Technique Tip Tuesday:
How to practice spotting to improve your pirouettes, chaînés, and turns of all kinds!
By Lynn Bobzin
One of the first things many of my dance students beg to practice in dance classes is turns. Pirouettes, chaînés, piqué turns, fouetté…the list goes on and on. Dancers love the feeling of spinning. A whirling body in motion requires strength, control, balance and alignment in all the right places. However, one of the most important aspects of turning is also one of the most easily forgotten, and that is spotting.
So what exactly is spotting?
Spotting is a term dancers use when turning to describe the focus of the eyes. Spotting is finding a fixed focal point in in front of the dancer for his/her eyes to lock onto in order to keep the dancer’s place. Effective spotting can help minimize dizziness after multiple turns.
A favorite book of mine on ballet vocabulary is the “Technical Manual and Dictionary of Classical Ballet” by Gail Grant. According to Grant, spotting is “a term given to the movement of the head and focusing of the eyes in pirouettes, déboulés, fouetté, rond de jambe, en tournant and so on. In these turns the dancer chooses a spot in front and as the turn is made away from the spot, the head is the last to leave and the first to arrive as the body completes the turn. This rapid movement or snap of the head gives the impression that the face is always turned forward and prevents the dancer from becoming dizzy” (p 113).
Ways to Practice:
Place a small sticker or picture on the wall at your eye level or slightly above eye level. Face your spot marker stand a few feet away, and using small steps, slowly begin turning your body with your eyes focused on the spot. As your body continues to turn, keep looking at the spot over your shoulder. Before your body completes the turn, whip your head around to find the spot with your eyes again. Let your body complete the turn, once again facing forwards.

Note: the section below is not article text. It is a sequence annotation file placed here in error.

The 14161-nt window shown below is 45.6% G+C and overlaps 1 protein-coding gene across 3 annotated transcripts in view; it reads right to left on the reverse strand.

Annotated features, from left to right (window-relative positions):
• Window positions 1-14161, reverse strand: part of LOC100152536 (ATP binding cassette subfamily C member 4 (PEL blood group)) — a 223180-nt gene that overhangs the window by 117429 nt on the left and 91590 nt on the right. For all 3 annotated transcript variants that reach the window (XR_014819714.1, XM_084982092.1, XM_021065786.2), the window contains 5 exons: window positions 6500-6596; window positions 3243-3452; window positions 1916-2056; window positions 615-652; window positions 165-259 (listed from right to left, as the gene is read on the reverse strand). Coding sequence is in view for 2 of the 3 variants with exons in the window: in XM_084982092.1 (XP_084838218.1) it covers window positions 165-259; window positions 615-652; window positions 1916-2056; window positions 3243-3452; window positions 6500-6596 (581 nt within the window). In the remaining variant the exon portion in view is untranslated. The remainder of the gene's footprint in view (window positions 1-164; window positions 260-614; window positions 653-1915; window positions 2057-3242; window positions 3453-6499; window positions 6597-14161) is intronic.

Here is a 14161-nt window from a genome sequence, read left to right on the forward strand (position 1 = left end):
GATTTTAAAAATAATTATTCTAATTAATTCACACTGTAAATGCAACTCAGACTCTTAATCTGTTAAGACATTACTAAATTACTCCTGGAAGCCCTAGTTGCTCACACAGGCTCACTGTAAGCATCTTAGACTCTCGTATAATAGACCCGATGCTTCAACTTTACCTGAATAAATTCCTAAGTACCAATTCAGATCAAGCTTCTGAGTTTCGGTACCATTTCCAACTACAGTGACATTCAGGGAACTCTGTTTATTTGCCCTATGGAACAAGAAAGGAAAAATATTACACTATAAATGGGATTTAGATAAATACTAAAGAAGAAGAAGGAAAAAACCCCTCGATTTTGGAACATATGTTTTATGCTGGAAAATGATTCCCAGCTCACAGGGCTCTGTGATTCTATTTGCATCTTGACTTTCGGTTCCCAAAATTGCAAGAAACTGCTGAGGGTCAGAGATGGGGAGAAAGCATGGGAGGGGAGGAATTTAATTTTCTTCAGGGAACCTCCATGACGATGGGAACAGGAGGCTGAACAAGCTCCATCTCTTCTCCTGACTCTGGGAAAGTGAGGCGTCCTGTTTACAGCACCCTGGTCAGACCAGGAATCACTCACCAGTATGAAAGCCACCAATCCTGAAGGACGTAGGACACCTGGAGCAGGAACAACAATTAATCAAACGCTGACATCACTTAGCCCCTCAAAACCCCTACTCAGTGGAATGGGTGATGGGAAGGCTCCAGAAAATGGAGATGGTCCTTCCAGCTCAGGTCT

TIP: Remember to keep your body turning at the same speed. Resist the urge to speed up your body during the turn when your head whips around. Your head must always make it back to the front first!
Check out the video tutorial that demonstrates this exercise here.
Once you feel comfortable with spotting, you can begin to use your plié, relevé and snap to your passé for beginning turns. Start with quarter turns, changing your focus with each new facing. For example, when practicing a quarter turn, place a spot on the wall you begin facing as well as the wall you finish facing, making sure you turn your head from one spot to the other without allowing your gaze to linger in between the two. Work your way up to half turns, and before you know it you are on your way to singles, doubles, triples, and more!
Of course practicing at home can never replace the benefits of regular technique classes. If you are interested in learning more about turns or improving your turning skills, a Ballet, Jazz, or Lyrical class would be great to try! Class descriptions can be found on our website and it’s never too late to register for the dance class that is right for you.
Keep practicing your spotting technique, and you will see great improvement in those turns!
Grant, Gail. Technical Manual and Dictionary of Classical Ballet. Dover, 1982.
DanceTutorialsLIVE. “JAZZ DANCE TUTORIAL: Spotting A Turn | Beginner Pirouette Pt 1 Technique w/ Dana Alexa.” YouTube, YouTube, 24 Mar. 2013, www.youtube.com/watch?v=ltpwOaa5P6Q.